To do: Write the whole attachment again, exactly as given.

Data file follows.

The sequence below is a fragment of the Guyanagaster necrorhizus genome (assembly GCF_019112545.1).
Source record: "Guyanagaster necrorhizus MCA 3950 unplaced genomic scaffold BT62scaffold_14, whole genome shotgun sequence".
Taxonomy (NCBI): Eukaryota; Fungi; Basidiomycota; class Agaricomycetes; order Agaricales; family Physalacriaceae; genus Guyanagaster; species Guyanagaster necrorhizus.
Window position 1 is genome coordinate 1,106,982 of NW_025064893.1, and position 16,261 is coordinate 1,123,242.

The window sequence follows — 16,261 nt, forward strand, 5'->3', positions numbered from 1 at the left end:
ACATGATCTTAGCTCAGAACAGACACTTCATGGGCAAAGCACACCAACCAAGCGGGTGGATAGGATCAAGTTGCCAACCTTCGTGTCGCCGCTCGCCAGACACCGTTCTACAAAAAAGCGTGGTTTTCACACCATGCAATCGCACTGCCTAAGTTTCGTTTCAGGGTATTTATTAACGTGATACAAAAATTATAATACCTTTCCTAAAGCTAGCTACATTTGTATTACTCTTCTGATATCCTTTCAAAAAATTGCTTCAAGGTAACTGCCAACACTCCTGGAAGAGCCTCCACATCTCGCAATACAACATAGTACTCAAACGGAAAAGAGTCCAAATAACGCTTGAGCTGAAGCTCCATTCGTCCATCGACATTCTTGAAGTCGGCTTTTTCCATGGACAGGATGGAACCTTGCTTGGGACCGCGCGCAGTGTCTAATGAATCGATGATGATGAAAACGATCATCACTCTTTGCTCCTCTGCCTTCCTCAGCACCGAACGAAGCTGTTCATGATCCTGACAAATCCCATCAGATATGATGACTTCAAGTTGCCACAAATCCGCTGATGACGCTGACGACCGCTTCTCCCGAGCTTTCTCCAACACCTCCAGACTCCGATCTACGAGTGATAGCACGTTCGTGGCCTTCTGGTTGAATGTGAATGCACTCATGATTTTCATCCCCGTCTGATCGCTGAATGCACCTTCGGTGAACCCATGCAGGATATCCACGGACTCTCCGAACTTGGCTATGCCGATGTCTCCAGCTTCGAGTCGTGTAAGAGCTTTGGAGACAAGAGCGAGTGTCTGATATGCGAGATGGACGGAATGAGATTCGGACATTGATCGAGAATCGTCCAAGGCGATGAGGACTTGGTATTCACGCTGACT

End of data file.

The sequence below is a fragment of the Guyanagaster necrorhizus genome (assembly GCF_019112545.1).
Source record: "Guyanagaster necrorhizus MCA 3950 unplaced genomic scaffold BT62scaffold_14, whole genome shotgun sequence".
Taxonomy (NCBI): Eukaryota; Fungi; Basidiomycota; class Agaricomycetes; order Agaricales; family Physalacriaceae; genus Guyanagaster; species Guyanagaster necrorhizus.
Window position 1 is genome coordinate 1,106,982 of NW_025064893.1, and position 16,261 is coordinate 1,123,242.

The window sequence follows — 16,261 nt, forward strand, 5'->3', positions numbered from 1 at the left end:
ACATGATCTTAGCTCAGAACAGACACTTCATGGGCAAAGCACACCAACCAAGCGGGTGGATAGGATCAAGTTGCCAACCTTCGTGTCGCCGCTCGCCAGACACCGTTCTACAAAAAAGCGTGGTTTTCACACCATGCAATCGCACTGCCTAAGTTTCGTTTCAGGGTATTTATTAACGTGATACAAAAATTATAATACCTTTCCTAAAGCTAGCTACATTTGTATTACTCTTCTGATATCCTTTCAAAAAATTGCTTCAAGGTAACTGCCAACACTCCTGGAAGAGCCTCCACATCTCGCAATACAACATAGTACTCAAACGGAAAAGAGTCCAAATAACGCTTGAGCTGAAGCTCCATTCGTCCATCGACATTCTTGAAGTCGGCTTTTTCCATGGACAGGATGGAACCTTGCTTGGGACCGCGCGCAGTGTCTAATGAATCGATGATGATGAAAACGATCATCACTCTTTGCTCCTCTGCCTTCCTCAGCACCGAACGAAGCTGTTCATGATCCTGACAAATCCCATCAGATATGATGACTTCAAGTTGCCACAAATCCGCTGATGACGCTGACGACCGCTTCTCCCGAGCTTTCTCCAACACCTCCAGACTCCGATCTACGAGTGATAGCACGTTCGTGGCCTTCTGGTTGAATGTGAATGCACTCATGATTTTCATCCCCGTCTGATCGCTGAATGCACCTTCGGTGAACCCATGCAGGATATCCACGGACTCTCCGAACTTGGCTATGCCGATGTCTCCAGCTTCGAGTCGTGTAAGAGCTTTGGAGACAAGAGCGAGTGTCTGATATGCGAGATGGACGGAATGAGATTCGGACATTGATCGAGAATCGTCCAAGGCGATGAGGACTTGGTATTCACGCTGACT